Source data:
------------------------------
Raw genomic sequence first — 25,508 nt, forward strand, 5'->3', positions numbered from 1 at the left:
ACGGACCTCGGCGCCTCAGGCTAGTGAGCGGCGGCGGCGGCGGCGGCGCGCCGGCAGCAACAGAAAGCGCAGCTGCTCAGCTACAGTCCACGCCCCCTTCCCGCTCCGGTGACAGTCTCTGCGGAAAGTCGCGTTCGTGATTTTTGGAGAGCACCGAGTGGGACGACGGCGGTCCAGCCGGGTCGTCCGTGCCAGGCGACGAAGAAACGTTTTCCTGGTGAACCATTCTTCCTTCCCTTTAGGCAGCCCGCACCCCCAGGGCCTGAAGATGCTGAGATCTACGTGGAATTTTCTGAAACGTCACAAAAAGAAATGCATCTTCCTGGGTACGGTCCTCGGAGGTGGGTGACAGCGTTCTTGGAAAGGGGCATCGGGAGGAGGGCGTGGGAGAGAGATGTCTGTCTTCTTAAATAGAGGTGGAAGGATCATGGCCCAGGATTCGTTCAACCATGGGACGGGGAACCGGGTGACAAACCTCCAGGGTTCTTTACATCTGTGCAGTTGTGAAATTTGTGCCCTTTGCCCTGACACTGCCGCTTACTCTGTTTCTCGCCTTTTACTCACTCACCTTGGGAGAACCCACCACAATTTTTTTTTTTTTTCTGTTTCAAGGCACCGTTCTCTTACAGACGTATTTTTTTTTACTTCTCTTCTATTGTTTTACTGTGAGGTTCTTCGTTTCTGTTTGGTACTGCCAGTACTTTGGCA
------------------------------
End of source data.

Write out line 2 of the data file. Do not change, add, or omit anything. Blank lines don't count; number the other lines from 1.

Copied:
ACGGACCTCGGCGCCTCAGGCTAGTGAGCGGCGGCGGCGGCGGCGGCGCGCCGGCAGCAACAGAAAGCGCAGCTGCTCAGCTACAGTCCACGCCCCCTTCCCGCTCCGGTGACAGTCTCTGCGGAAAGTCGCGTTCGTGATTTTTGGAGAGCACCGAGTGGGACGACGGCGGTCCAGCCGGGTCGTCCGTGCCAGGCGACGAAGAAACGTTTTCCTGGTGAACCATTCTTCCTTCCCTTTAGGCAGCCCGCACCCCCAGGGCCTGAAGATGCTGAGATCTACGTGGAATTTTCTGAAACGTCACAAAAAGAAATGCATCTTCCTGGGTACGGTCCTCGGAGGTGGGTGACAGCGTTCTTGGAAAGGGGCATCGGGAGGAGGGCGTGGGAGAGAGATGTCTGTCTTCTTAAATAGAGGTGGAAGGATCATGGCCCAGGATTCGTTCAACCATGGGACGGGGAACCGGGTGACAAACCTCCAGGGTTCTTTACATCTGTGCAGTTGTGAAATTTGTGCCCTTTGCCCTGACACTGCCGCTTACTCTGTTTCTCGCCTTTTACTCACTCACCTTGGGAGAACCCACCACAATTTTTTTTTTTTTTCTGTTTCAAGGCACCGTTCTCTTACAGACGTATTTTTTTTTACTTCTCTTCTATTGTTTTACTGTGAGGTTCTTCGTTTCTGTTTGGTACTGCCAGTACTTTGGCA